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BY A R I P O ST Attention Presidential Partisans, Party Loyalists and Political Junkies: Preserve your campaign memorabilia. It too could become rare and valuable, someday making your descendants a fortune...

Presidential Treasures at Decatur House Exhibition Date: March 25

Jackie and Jack Kennedy leave their N Street home for the pre-inaugural celebration in 1961 with Mary Gallagher in the background. Courtesy Mary Gallagher.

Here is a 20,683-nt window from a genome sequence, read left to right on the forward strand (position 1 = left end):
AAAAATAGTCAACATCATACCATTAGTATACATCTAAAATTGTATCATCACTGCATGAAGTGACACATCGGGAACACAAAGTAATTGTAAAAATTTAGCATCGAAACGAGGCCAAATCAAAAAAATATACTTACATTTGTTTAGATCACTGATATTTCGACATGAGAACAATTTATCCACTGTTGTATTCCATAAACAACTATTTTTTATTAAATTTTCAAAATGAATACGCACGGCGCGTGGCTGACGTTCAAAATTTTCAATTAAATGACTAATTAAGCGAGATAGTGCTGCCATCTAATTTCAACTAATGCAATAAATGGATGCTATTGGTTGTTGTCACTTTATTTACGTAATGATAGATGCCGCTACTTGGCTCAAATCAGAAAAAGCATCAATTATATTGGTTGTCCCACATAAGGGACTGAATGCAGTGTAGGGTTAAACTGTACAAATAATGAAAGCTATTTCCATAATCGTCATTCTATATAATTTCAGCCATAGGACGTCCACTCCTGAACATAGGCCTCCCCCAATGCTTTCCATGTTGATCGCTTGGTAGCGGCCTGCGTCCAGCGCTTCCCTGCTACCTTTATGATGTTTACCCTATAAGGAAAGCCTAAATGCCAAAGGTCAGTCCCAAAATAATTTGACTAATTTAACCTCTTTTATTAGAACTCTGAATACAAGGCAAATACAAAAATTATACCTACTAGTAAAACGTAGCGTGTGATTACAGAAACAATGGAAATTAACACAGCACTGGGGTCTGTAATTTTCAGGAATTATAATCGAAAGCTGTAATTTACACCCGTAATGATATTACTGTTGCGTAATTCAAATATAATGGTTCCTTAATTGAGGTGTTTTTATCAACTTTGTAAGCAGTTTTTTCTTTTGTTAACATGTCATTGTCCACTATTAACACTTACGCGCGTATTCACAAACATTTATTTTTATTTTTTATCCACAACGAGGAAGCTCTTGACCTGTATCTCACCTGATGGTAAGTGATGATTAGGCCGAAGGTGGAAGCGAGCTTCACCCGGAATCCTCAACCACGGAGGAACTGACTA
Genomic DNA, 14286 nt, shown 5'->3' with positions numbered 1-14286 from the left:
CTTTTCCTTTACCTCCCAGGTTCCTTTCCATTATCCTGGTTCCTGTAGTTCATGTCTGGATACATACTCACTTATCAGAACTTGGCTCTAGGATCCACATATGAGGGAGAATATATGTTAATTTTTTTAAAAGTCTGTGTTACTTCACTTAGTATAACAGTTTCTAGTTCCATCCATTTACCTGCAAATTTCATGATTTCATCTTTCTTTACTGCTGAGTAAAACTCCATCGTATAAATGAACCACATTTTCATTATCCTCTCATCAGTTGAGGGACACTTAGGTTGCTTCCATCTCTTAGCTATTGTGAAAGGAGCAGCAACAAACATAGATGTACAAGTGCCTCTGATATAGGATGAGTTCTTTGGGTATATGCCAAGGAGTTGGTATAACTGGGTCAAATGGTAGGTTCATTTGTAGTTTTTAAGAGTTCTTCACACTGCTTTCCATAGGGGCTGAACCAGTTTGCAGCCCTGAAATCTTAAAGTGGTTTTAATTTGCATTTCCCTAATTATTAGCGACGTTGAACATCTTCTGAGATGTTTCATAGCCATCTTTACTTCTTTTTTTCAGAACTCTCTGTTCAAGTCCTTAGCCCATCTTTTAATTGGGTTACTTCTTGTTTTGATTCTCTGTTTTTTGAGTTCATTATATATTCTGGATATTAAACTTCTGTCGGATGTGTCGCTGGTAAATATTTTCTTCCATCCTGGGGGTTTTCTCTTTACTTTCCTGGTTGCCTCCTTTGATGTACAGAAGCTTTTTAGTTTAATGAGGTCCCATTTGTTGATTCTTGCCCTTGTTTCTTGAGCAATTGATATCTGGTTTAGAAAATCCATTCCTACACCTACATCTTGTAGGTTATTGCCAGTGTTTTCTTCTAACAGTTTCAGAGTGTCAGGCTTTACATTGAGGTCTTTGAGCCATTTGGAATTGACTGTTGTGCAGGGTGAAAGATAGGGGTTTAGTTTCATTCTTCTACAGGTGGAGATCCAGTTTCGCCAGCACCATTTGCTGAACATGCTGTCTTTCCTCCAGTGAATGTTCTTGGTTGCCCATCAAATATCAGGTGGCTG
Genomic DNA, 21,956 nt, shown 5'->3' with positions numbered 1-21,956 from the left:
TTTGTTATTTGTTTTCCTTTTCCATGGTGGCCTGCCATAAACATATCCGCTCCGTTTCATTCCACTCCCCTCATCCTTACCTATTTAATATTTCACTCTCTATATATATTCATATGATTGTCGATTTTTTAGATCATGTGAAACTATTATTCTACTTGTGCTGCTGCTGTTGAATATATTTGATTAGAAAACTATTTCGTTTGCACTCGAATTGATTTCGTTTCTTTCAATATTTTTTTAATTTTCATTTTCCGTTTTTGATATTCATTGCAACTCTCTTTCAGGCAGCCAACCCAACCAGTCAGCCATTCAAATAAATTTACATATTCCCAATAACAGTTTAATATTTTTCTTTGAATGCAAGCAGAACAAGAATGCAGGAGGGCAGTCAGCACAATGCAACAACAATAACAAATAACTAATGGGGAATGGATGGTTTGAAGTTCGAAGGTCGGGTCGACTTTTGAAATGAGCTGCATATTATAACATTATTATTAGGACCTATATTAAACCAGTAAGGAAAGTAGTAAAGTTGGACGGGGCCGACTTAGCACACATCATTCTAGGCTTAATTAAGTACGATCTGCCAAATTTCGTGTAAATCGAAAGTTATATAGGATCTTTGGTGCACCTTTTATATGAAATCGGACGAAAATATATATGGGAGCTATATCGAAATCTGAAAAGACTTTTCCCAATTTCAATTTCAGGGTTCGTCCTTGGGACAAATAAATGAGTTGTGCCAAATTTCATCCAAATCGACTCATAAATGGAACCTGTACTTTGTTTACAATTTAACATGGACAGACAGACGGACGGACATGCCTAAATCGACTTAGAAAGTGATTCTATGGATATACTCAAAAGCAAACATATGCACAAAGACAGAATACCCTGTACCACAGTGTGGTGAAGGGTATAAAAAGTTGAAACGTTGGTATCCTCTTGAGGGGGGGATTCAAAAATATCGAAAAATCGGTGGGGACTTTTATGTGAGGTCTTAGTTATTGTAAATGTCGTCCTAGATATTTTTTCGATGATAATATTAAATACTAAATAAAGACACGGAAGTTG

When Tom Kitten died, Gallagher’s husband Ray dug a grave for the cat in their backyard next to a memorial for Tippy, a golden retriever also given to them by Mrs. Kennedy. As her husband filled in the grave, Gallagher said to him, “I don’t think you’ve quite finished!” Tom Kitten’s tail was still sticking out. Gallagher also has memories and items more indicative of the lifestyle she observed while working for Jacqueline Kennedy, including a leopard-fur pillbox hat and purse. The fur came from a well-recognized Somali leopard coat that the first lady wore on her trip to India. Gallagher had arranged for Ted Kahn of Ben Kahn Furs to bring the piece to Mrs. Kennedy, and her wearing it led to high demand. In appreciation, Kahn later had the gifts made for Gallagher. While the first lady’s leopard coat was popular, her most recognized outfit is the pink Chanel suit she wore in Dallas, famously blood spattered when her husband was shot. (The pillbox hat was lost.) Gallagher has another outfit worn that day — her own, a pink jumper with a white and pink striped blouse and a long tan coat. She vividly recalls that fateful 1963 day, riding a few cars behind the president and seeing policemen running with guns drawn but not knowing what had happened. When her bus arrived at the Dallas Trade Mart, rumors were flying that the president had been shot. At the hospital, as the doctor emerged from the operating room, he quietly instructed Gallagher to support the first lady. “Dr. Burkley told me to go stand next to Jackie but not to change the expression on my face,” she said. That Christmas, she received a chilling gift. It was an etching of the White House, inscribed, “For Mary, with greatest appreciation and affection,” signed by both the president and the first lady and dated Christmas 1963. The president had been assassinated in November. Gallagher said she considers the first lady’s finest singular achievement to be “the brilliant renovation” of the White House, shown to the world during a national television interview and tour in February 1962. Jacqueline Kennedy left Washington in 1964 and married Aristotle Onassis in 1968. As the American public questioned Kennedy’s motives, Gallagher felt an obligation to add her own story of everyday life with Jackie to the record and published the memoir, which she had originally written just for her sons. Just as her mementos serve as relics of her time with the Kennedys, her 1969 book, “My Life with Jacqueline Kennedy,” offers a uniquely personal perspective on the first lady. At the time, the book was criticized for being too revealing and personal. “She was a human being like we all are,” Gallagher said. “And she had a right to live her life as she felt like it.”